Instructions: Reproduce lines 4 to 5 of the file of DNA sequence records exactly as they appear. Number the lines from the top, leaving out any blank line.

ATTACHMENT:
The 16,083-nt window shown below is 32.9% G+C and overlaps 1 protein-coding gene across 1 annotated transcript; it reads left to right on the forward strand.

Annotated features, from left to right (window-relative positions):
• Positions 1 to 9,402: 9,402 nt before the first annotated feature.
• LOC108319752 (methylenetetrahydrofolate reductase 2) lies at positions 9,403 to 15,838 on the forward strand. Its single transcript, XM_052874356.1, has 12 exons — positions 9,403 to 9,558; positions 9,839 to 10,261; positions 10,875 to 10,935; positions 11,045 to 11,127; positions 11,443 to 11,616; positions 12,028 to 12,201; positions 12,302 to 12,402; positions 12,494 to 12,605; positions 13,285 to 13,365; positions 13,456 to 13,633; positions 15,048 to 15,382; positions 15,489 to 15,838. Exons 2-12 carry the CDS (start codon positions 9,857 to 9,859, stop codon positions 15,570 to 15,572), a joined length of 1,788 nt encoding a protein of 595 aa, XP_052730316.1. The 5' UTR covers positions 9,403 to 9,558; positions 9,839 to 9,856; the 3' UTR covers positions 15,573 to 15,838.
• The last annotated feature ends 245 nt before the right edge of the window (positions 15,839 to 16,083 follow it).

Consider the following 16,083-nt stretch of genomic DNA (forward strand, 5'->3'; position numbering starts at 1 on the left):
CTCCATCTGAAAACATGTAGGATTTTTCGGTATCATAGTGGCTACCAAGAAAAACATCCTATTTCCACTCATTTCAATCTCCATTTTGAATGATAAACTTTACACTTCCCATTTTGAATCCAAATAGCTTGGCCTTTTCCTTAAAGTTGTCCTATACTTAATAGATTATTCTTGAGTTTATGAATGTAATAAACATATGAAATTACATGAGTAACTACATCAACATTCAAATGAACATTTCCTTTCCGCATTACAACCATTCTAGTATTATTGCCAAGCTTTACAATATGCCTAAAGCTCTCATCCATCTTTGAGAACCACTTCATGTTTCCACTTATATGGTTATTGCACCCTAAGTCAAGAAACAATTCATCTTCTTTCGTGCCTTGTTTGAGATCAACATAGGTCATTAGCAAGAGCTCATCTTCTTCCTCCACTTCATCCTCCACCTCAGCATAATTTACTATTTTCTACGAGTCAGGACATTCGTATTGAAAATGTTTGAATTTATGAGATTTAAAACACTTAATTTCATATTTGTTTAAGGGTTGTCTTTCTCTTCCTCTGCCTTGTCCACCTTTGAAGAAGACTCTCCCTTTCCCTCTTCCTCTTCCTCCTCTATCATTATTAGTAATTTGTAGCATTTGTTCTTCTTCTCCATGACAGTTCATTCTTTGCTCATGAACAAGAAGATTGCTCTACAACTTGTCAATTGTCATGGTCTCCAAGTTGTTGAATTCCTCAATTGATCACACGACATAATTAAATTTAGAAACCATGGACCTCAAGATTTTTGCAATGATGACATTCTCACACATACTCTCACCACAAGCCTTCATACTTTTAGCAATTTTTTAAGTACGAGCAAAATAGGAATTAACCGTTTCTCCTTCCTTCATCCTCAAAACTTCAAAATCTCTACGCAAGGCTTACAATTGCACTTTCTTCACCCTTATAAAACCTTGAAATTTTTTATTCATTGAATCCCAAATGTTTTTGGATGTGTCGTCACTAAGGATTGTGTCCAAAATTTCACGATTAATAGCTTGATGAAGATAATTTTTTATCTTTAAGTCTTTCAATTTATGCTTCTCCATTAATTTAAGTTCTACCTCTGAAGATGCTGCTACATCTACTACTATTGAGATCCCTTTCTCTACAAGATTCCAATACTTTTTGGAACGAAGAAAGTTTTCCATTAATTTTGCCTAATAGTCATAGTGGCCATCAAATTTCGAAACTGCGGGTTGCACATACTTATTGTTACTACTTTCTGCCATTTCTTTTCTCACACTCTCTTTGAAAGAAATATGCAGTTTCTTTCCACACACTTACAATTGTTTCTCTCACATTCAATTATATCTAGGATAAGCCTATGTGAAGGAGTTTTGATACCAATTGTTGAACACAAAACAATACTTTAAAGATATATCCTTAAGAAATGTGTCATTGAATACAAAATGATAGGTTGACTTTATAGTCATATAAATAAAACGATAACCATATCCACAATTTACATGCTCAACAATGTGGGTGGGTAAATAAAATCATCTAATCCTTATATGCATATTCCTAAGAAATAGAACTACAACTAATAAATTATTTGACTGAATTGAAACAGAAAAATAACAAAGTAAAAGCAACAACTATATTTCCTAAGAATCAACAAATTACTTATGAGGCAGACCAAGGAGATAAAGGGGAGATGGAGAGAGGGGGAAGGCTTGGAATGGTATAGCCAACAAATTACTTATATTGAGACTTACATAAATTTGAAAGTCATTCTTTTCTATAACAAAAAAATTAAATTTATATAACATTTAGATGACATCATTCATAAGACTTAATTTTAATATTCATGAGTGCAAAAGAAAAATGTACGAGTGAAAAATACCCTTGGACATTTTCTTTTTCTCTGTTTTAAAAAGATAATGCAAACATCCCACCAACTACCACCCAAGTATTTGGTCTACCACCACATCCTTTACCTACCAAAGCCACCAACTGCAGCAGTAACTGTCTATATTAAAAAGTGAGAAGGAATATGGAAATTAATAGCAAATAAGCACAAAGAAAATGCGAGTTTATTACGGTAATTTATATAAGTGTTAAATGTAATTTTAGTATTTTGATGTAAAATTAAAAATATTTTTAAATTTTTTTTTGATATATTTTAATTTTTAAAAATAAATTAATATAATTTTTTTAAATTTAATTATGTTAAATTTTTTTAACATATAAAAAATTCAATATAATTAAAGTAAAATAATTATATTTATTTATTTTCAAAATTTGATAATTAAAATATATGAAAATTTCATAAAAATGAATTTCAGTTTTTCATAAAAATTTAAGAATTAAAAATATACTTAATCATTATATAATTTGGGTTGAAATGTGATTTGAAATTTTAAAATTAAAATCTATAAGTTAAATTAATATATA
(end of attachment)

• LOC108319752 (methylenetetrahydrofolate reductase 2) lies at positions 9,403 to 15,838 on the forward strand. Its single transcript, XM_052874356.1, has 12 exons — positions 9,403 to 9,558; positions 9,839 to 10,261; positions 10,875 to 10,935; positions 11,045 to 11,127; positions 11,443 to 11,616; positions 12,028 to 12,201; positions 12,302 to 12,402; positions 12,494 to 12,605; positions 13,285 to 13,365; positions 13,456 to 13,633; positions 15,048 to 15,382; positions 15,489 to 15,838. Exons 2-12 carry the CDS (start codon positions 9,857 to 9,859, stop codon positions 15,570 to 15,572), a joined length of 1,788 nt encoding a protein of 595 aa, XP_052730316.1. The 5' UTR covers positions 9,403 to 9,558; positions 9,839 to 9,856; the 3' UTR covers positions 15,573 to 15,838.
• The last annotated feature ends 245 nt before the right edge of the window (positions 15,839 to 16,083 follow it).